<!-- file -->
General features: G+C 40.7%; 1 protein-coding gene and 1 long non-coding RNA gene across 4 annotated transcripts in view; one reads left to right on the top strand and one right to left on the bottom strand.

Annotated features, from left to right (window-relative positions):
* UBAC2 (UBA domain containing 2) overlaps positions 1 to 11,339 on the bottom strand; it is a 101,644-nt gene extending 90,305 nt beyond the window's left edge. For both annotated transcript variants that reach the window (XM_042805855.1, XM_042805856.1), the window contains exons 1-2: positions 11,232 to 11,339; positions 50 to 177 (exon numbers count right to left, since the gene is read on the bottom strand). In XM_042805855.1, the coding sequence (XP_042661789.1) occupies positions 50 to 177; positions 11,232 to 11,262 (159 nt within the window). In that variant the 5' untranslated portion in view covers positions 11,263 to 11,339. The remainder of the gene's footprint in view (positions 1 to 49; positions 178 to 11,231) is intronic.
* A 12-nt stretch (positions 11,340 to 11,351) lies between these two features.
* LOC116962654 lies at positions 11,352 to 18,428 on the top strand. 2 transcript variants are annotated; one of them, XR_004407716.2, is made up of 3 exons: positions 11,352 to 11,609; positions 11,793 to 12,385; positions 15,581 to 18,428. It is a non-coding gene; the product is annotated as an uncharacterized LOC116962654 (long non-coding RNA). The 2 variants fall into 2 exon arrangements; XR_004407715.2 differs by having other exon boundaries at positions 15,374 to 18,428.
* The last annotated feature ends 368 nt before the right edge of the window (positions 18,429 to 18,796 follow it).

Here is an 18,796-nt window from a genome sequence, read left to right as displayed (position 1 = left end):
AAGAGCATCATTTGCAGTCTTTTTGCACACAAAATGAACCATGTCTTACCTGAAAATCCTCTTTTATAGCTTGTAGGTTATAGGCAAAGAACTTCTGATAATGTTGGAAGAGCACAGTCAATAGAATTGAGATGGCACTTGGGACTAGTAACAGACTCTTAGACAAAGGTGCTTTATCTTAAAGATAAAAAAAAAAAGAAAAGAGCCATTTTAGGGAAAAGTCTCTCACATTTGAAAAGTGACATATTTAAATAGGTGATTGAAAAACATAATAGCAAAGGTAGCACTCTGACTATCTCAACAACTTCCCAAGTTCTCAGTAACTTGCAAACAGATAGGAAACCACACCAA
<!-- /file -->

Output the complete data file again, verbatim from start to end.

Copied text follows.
General features: G+C 40.7%; 1 protein-coding gene and 1 long non-coding RNA gene across 4 annotated transcripts in view; one reads left to right on the top strand and one right to left on the bottom strand.

Annotated features, from left to right (window-relative positions):
* UBAC2 (UBA domain containing 2) overlaps positions 1 to 11,339 on the bottom strand; it is a 101,644-nt gene extending 90,305 nt beyond the window's left edge. For both annotated transcript variants that reach the window (XM_042805855.1, XM_042805856.1), the window contains exons 1-2: positions 11,232 to 11,339; positions 50 to 177 (exon numbers count right to left, since the gene is read on the bottom strand). In XM_042805855.1, the coding sequence (XP_042661789.1) occupies positions 50 to 177; positions 11,232 to 11,262 (159 nt within the window). In that variant the 5' untranslated portion in view covers positions 11,263 to 11,339. The remainder of the gene's footprint in view (positions 1 to 49; positions 178 to 11,231) is intronic.
* A 12-nt stretch (positions 11,340 to 11,351) lies between these two features.
* LOC116962654 lies at positions 11,352 to 18,428 on the top strand. 2 transcript variants are annotated; one of them, XR_004407716.2, is made up of 3 exons: positions 11,352 to 11,609; positions 11,793 to 12,385; positions 15,581 to 18,428. It is a non-coding gene; the product is annotated as an uncharacterized LOC116962654 (long non-coding RNA). The 2 variants fall into 2 exon arrangements; XR_004407715.2 differs by having other exon boundaries at positions 15,374 to 18,428.
* The last annotated feature ends 368 nt before the right edge of the window (positions 18,429 to 18,796 follow it).

Here is an 18,796-nt window from a genome sequence, read left to right as displayed (position 1 = left end):
AAGAGCATCATTTGCAGTCTTTTTGCACACAAAATGAACCATGTCTTACCTGAAAATCCTCTTTTATAGCTTGTAGGTTATAGGCAAAGAACTTCTGATAATGTTGGAAGAGCACAGTCAATAGAATTGAGATGGCACTTGGGACTAGTAACAGACTCTTAGACAAAGGTGCTTTATCTTAAAGATAAAAAAAAAAAGAAAAGAGCCATTTTAGGGAAAAGTCTCTCACATTTGAAAAGTGACATATTTAAATAGGTGATTGAAAAACATAATAGCAAAGGTAGCACTCTGACTATCTCAACAACTTCCCAAGTTCTCAGTAACTTGCAAACAGATAGGAAACCACACCAA